Sellers with sporadic or insufficient inventory levels will need to adopt more robust forecasting and replenishment strategies. Utilizing tools and analytics offered by Amazon, along with third-party inventory management solutions, can provide valuable insights and help maintain optimal inventory levels.
Regular audits of inventory performance, adjusting procurement plans, and being responsive to market trends will become crucial in avoiding these new Amazon seller fees and maintaining a healthy selling environment on Amazon. It’s essential to learn how to calculate your Amazon selling fees as well.
Long-Term Storage & Aged-Inventory Fees
On top of low inventory, Amazon’s updated Long Term Storage and Aged Inventory Fees will further impact how sellers manage their stock.
The Aged Inventory Surcharge for items stored between 271 to 365 days is set to increase, promoting more active inventory turnover. Additionally, the introduction of the Storage Utilization Surcharge, applying to those with a storage ratio above 22 weeks, emphasizes the need for better inventory optimization.
Sellers should review their storage practices and inventory health, aiming for efficiency to avoid these extra charges. Regular inventory audits and adjustments to storage plans will be key strategies in adapting to these changes.
Increased Amazon Return Fees
Amazon will increase Return Fees for products with high return rates, particularly impacting categories like apparel and shoes. This change is designed to address the operational costs associated with higher return volumes.
For sellers, this necessitates more focus on product quality and accurate descriptions to reduce return rates. Implementing quality control measures and regularly reviewing customer feedback to tailor your product descriptions and design details can be effective strategies to mitigate these increased fees and ultimately maintain customer satisfaction.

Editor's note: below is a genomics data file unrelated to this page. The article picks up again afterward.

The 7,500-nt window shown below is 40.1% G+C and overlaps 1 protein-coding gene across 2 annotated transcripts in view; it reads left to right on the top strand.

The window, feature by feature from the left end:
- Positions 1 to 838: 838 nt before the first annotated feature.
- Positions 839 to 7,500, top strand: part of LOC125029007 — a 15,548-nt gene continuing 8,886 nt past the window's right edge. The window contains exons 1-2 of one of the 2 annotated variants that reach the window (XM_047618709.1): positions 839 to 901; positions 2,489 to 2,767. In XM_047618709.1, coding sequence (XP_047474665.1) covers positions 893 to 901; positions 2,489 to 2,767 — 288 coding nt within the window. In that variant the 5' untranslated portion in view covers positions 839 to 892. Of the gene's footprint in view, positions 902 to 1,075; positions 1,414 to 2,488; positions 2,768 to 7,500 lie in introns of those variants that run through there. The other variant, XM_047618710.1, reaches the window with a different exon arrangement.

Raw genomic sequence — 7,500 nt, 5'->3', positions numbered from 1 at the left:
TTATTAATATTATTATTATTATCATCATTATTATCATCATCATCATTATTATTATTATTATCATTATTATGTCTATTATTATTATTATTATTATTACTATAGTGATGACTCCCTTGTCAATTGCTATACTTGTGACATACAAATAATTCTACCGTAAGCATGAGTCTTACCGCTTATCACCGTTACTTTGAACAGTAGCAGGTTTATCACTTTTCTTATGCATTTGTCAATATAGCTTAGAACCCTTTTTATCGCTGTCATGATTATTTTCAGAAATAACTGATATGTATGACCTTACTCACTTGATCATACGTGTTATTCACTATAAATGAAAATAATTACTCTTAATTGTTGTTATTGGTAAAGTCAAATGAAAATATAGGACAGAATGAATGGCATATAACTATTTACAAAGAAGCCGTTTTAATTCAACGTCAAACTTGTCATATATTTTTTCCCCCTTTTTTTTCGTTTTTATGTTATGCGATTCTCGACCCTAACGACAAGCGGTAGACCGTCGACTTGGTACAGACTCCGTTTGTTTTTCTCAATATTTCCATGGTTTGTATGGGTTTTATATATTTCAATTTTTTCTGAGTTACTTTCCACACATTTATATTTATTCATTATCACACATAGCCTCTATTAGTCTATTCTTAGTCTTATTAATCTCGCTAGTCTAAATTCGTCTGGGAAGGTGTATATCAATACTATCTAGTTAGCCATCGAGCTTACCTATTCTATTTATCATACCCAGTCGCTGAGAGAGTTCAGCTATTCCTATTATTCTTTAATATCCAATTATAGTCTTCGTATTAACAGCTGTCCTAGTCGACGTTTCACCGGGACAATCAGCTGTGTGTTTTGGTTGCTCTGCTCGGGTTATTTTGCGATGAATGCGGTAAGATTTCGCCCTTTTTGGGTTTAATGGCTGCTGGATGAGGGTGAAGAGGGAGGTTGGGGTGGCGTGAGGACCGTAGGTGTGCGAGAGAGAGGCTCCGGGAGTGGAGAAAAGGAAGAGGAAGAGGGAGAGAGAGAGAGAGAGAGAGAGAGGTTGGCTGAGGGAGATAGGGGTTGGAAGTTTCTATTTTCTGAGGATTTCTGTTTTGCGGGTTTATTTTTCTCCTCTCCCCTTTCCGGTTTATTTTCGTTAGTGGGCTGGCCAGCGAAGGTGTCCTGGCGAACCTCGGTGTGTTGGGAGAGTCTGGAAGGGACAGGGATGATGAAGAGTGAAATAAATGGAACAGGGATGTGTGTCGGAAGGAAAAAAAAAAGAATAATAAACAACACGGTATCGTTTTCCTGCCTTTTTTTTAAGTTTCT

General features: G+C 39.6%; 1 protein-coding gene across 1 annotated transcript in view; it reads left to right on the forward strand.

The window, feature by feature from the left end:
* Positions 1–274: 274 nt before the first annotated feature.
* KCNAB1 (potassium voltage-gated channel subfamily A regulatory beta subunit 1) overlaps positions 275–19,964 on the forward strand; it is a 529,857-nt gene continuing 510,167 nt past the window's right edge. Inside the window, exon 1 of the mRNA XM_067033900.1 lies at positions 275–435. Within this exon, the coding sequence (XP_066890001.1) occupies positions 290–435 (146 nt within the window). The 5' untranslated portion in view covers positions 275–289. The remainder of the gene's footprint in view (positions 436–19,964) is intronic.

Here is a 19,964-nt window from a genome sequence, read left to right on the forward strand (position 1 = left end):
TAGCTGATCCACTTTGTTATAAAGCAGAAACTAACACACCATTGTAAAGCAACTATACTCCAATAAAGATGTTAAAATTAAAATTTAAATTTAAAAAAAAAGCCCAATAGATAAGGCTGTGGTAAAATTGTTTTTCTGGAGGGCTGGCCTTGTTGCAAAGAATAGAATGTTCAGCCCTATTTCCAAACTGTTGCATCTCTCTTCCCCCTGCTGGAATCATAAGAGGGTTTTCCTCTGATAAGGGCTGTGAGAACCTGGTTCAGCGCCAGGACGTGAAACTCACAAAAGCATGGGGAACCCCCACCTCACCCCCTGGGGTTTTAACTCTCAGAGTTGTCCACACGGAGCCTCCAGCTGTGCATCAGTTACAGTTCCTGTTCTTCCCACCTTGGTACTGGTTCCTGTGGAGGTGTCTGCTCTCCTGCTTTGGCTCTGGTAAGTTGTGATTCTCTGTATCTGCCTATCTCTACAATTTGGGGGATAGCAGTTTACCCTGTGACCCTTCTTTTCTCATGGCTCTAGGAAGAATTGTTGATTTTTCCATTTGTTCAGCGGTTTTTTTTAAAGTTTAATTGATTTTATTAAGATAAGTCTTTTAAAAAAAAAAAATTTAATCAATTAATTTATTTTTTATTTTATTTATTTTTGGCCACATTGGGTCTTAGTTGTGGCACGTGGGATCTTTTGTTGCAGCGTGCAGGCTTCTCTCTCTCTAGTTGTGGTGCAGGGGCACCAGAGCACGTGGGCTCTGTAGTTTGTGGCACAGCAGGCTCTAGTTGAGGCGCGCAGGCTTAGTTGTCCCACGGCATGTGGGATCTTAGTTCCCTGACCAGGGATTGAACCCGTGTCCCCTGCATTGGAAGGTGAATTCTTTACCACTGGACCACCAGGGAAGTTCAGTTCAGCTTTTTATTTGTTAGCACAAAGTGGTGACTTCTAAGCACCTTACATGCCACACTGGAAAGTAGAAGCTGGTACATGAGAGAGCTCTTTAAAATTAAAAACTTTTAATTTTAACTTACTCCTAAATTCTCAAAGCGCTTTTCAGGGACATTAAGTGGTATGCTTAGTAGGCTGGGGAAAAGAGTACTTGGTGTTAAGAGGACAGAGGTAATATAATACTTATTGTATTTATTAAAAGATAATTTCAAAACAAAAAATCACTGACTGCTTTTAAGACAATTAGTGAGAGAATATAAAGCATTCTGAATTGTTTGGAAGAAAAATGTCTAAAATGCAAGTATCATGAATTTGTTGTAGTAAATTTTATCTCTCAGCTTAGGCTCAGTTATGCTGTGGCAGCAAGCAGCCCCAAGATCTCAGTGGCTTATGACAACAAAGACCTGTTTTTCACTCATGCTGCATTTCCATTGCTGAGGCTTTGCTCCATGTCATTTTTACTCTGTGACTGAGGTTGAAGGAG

Updated Rates For Supply Chain By Amazon
Amazon is also updating its rates for Supply Chain services, a comprehensive set of solutions for moving products from manufacturers to customers globally. These updates include revisions on Amazon seller fees for Global Logistics, Partnered Carrier Program, and Amazon Warehousing & Distribution.
New discounts are being introduced for products auto-replenished by Amazon, aiming to streamline supply chain processes and reduce costs for sellers.
The updated rates for Amazon’s Supply Chain services in 2024 will impact sellers by altering the cost structure for logistics and distribution. Sellers will need to evaluate these new rates and adjust their pricing, inventory management, and logistics strategies accordingly.
Embracing the auto-replenishment discounts and optimizing the use of Amazon’s logistics services can help mitigate increased costs and maintain profitability. It’s crucial for sellers to stay informed about these changes and adapt their business plans to align with Amazon’s evolving logistics and supply chain landscape.
Reduced Amazon Seller Fees
There is some good news: Amazon will reduce referral fees for apparel items priced below $20, making it more cost-effective for sellers in this category. For items under $15, referral fees will decrease from 17% to 5%, and for those priced between $15 and $20, the fees will drop from 17% to 10%.
Additionally, Amazon Vine introduces a new, lower pricing structure, making the program more accessible for sellers seeking reviews and product visibility. These changes offer a financial advantage, especially for apparel sellers, and open new opportunities for leveraging the Vine program.
The 2024 Amazon seller fees and FBA fee changes present a complex landscape for Amazon sellers. However, with informed strategies and proactive management, these changes can be navigated successfully. By staying adaptable and leveraging Amazon’s resources, as well as taking a proactive approach to listings, sellers can continue to thrive in this evolving marketplace.